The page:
Despite injuries and injustices, Brolin Mawejje seeks to ride above
Brolin Mawejje has a goal. He wants to be the first slopestyle snowboarder to ride in the Olympics for his native country, Uganda. Mawejje grew up outside of Kampala, Uganda before moving to Massachusetts at the age of 12. That’s when he found snowboarding and his [adopted] family, the Hessler’s.
When he was 16, his family moved to Jackson, Wyoming, setting his snowboarding career in motion. Brolin’s story was initially documented in the 2014 film, Far From Home. Brolin and his brothers Phillip, Jimmy, and Jack Hessler collaborated on the movie, which was later sold to Red Bull.
This season, Brolin is focusing on qualifying for slopestyle in the 2022 Olympics in Beijing, China. He is self-funding his journey by working as an insurance broker during the non-winter months. “I’m trying to make my snowboarding adventures happen,” he says.
Amidst the COVID-19 pandemic and setbacks from injuries, Brolin remains positive. “This past summer would have been the beginning of qualification for the Southern Hemisphere, but because of COVID, everyone is in the same boat. Competition is a little bit up in the air, so the goal is to be in shape and be able to globally access whatever competition I need to,” says Brolin. “My biggest objective is making sure that not only do I resume being back on snow full-time, but I also need to be able to attend the World Championships in China in March.” COVID-19 has made Brolin’s quest to reach the Olympics more uncertain. “I’ve put my whole life, money, energy, blood, sweat, and tears into being able to fulfill this dream and at least coming close enough to make it a reality and maybe being able to leave a path for somebody else to finish. It’s not over yet,” he says.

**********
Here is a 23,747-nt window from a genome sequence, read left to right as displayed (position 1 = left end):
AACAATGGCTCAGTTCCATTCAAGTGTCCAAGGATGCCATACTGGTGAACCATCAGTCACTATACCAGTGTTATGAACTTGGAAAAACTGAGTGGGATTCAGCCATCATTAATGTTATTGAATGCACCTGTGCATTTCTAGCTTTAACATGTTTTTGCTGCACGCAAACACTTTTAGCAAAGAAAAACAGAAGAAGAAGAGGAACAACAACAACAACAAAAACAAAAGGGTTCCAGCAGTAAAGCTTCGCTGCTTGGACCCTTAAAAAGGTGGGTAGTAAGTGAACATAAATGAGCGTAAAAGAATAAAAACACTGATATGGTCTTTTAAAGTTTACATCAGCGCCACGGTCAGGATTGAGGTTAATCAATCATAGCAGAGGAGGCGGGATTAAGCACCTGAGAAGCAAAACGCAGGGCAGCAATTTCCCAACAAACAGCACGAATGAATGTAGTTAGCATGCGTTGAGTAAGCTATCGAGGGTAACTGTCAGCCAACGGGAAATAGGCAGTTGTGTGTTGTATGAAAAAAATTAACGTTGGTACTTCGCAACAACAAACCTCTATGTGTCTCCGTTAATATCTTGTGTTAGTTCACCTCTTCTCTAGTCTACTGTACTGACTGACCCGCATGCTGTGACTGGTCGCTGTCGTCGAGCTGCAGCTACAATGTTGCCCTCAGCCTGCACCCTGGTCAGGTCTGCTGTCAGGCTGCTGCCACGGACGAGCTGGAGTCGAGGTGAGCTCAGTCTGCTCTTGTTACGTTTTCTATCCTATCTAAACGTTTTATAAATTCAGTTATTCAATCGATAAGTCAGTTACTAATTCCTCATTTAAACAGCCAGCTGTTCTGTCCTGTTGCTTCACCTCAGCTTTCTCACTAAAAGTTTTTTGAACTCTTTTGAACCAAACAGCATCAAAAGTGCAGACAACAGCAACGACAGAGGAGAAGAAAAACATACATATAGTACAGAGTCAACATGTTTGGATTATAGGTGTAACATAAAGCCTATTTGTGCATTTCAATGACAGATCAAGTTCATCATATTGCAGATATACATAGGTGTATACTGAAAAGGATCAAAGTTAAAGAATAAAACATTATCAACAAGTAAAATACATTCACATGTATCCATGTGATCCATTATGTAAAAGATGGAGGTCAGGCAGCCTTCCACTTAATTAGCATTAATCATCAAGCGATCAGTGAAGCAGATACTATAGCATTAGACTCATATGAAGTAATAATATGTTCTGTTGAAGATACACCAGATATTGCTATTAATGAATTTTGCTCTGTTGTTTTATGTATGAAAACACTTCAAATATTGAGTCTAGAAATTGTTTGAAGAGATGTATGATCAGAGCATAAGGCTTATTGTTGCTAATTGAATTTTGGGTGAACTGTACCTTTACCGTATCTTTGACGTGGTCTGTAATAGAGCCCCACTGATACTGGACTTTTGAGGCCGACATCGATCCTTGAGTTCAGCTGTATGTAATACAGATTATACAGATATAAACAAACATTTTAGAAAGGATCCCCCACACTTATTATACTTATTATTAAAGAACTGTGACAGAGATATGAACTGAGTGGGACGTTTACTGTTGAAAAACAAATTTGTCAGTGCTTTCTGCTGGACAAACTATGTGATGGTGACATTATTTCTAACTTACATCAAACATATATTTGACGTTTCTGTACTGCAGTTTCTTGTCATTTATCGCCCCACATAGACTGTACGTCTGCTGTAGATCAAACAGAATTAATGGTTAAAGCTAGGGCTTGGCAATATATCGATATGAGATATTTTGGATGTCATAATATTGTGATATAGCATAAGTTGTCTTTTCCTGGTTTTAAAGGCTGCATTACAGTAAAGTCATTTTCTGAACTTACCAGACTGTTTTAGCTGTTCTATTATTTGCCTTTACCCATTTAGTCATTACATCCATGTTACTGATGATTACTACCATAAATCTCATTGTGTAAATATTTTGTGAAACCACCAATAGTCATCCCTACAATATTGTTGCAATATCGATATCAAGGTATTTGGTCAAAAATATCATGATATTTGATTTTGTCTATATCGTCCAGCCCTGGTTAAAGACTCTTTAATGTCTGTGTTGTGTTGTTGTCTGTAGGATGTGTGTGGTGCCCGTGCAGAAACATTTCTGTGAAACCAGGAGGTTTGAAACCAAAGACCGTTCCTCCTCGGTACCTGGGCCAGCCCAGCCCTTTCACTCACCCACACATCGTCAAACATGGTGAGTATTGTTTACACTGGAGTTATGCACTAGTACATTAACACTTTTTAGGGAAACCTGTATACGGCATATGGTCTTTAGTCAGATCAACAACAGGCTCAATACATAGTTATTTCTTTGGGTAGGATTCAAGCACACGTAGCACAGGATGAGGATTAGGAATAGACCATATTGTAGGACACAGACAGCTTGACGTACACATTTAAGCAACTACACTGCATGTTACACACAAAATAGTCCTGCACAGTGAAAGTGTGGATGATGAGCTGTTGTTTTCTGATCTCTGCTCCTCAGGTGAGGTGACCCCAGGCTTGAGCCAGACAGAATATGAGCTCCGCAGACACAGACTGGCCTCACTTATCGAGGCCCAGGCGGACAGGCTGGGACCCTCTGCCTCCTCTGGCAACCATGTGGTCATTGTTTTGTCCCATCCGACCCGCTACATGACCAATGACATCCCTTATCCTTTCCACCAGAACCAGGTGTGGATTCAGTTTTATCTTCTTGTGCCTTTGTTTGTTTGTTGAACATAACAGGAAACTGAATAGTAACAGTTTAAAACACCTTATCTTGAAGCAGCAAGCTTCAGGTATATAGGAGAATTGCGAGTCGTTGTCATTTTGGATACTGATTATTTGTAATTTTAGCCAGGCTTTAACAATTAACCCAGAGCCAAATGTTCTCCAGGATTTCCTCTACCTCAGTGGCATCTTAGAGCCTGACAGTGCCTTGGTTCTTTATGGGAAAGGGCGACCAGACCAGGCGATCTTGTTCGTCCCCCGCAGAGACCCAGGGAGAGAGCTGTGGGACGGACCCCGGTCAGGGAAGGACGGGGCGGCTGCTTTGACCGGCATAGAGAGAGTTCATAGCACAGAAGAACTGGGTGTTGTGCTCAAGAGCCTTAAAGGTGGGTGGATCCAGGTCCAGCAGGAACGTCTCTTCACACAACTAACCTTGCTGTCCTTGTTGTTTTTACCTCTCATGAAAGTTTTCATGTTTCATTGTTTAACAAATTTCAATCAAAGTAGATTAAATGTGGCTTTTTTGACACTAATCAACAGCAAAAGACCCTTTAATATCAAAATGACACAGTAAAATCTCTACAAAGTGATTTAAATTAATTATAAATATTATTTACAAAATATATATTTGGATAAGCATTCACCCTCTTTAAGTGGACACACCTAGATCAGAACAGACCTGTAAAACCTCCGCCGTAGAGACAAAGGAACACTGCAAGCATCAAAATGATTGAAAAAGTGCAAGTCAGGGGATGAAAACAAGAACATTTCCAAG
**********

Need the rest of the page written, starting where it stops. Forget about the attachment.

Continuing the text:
“For me 2020 is just kind of a definition of the entirety of my whole life, just feeling like you’re on the edge, and being able to adapt,” says Brolin. He adds, “Where I started off life and where I’m at right now has prepared me to understand that at every corner I’m ready to adapt and adjust.”
On March 4, 2020, Brolin fell during a World Cup Competition, “I had grade four AC separation and messed up my shoulder; three days later I had surgery, and a day after surgery, the whole country shut down. So for me, COVID didn’t change much in thinking about what am I missing on snow, but really utilizing the time to come back stronger than ever,” Brolin explains.
This is Brolin’s second attempt at qualifying for the Winter Olympics. In 2018, he was 15 points away, until a health scare in Kazakhstan sidelined him from competition.
“My heart beats very slow, mainly because I went from living at sea level to living in the mountains for the last 15 years, so my body adapted and my system slowed down,” says Brolin. “They were looking for my heartbeat but could only hear it every other beat so they thought I had a hole in my heart. They gave me amphetamines to try to increase my heart pumping capacity. While everyone is a hummingbird, I’m like a sleeping bear. So they shot my heart into a compulsive heart attack,” he says.